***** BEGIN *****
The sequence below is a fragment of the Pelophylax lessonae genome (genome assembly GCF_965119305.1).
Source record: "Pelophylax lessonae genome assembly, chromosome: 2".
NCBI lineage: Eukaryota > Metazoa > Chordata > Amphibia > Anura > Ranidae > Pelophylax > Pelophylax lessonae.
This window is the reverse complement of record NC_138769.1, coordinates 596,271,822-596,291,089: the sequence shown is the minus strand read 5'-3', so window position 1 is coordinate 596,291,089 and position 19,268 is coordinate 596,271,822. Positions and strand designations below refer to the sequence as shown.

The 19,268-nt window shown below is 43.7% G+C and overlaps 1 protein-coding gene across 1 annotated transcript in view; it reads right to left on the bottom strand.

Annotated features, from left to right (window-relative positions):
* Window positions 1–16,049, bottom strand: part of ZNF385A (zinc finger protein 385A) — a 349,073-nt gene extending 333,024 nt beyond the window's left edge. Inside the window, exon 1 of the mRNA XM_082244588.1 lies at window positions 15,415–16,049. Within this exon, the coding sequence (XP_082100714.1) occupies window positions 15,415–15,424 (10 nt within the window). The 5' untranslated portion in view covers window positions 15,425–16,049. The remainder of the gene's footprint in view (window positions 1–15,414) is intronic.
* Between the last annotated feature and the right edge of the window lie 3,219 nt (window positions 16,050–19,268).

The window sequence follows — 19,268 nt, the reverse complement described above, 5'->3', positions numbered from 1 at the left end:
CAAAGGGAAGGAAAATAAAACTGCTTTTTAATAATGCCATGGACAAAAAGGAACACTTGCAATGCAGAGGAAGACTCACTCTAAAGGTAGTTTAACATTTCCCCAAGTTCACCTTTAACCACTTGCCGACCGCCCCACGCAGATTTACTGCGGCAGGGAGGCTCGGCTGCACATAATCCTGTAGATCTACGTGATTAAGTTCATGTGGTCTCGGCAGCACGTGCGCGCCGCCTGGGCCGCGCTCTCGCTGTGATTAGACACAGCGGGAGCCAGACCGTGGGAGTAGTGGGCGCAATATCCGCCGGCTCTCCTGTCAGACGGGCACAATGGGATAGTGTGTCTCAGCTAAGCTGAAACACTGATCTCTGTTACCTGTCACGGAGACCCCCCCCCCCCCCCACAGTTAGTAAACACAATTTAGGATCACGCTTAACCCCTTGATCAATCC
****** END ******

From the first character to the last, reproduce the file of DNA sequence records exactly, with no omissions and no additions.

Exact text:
The sequence below is a fragment of the Pelophylax lessonae genome (genome assembly GCF_965119305.1).
Source record: "Pelophylax lessonae genome assembly, chromosome: 2".
NCBI lineage: Eukaryota > Metazoa > Chordata > Amphibia > Anura > Ranidae > Pelophylax > Pelophylax lessonae.
This window is the reverse complement of record NC_138769.1, coordinates 596,271,822-596,291,089: the sequence shown is the minus strand read 5'-3', so window position 1 is coordinate 596,291,089 and position 19,268 is coordinate 596,271,822. Positions and strand designations below refer to the sequence as shown.

The 19,268-nt window shown below is 43.7% G+C and overlaps 1 protein-coding gene across 1 annotated transcript in view; it reads right to left on the bottom strand.

Annotated features, from left to right (window-relative positions):
* Window positions 1–16,049, bottom strand: part of ZNF385A (zinc finger protein 385A) — a 349,073-nt gene extending 333,024 nt beyond the window's left edge. Inside the window, exon 1 of the mRNA XM_082244588.1 lies at window positions 15,415–16,049. Within this exon, the coding sequence (XP_082100714.1) occupies window positions 15,415–15,424 (10 nt within the window). The 5' untranslated portion in view covers window positions 15,425–16,049. The remainder of the gene's footprint in view (window positions 1–15,414) is intronic.
* Between the last annotated feature and the right edge of the window lie 3,219 nt (window positions 16,050–19,268).

The window sequence follows — 19,268 nt, the reverse complement described above, 5'->3', positions numbered from 1 at the left end:
CAAAGGGAAGGAAAATAAAACTGCTTTTTAATAATGCCATGGACAAAAAGGAACACTTGCAATGCAGAGGAAGACTCACTCTAAAGGTAGTTTAACATTTCCCCAAGTTCACCTTTAACCACTTGCCGACCGCCCCACGCAGATTTACTGCGGCAGGGAGGCTCGGCTGCACATAATCCTGTAGATCTACGTGATTAAGTTCATGTGGTCTCGGCAGCACGTGCGCGCCGCCTGGGCCGCGCTCTCGCTGTGATTAGACACAGCGGGAGCCAGACCGTGGGAGTAGTGGGCGCAATATCCGCCGGCTCTCCTGTCAGACGGGCACAATGGGATAGTGTGTCTCAGCTAAGCTGAAACACTGATCTCTGTTACCTGTCACGGAGACCCCCCCCCCCCCCCACAGTTAGTAAACACAATTTAGGATCACGCTTAACCCCTTGATCAATCC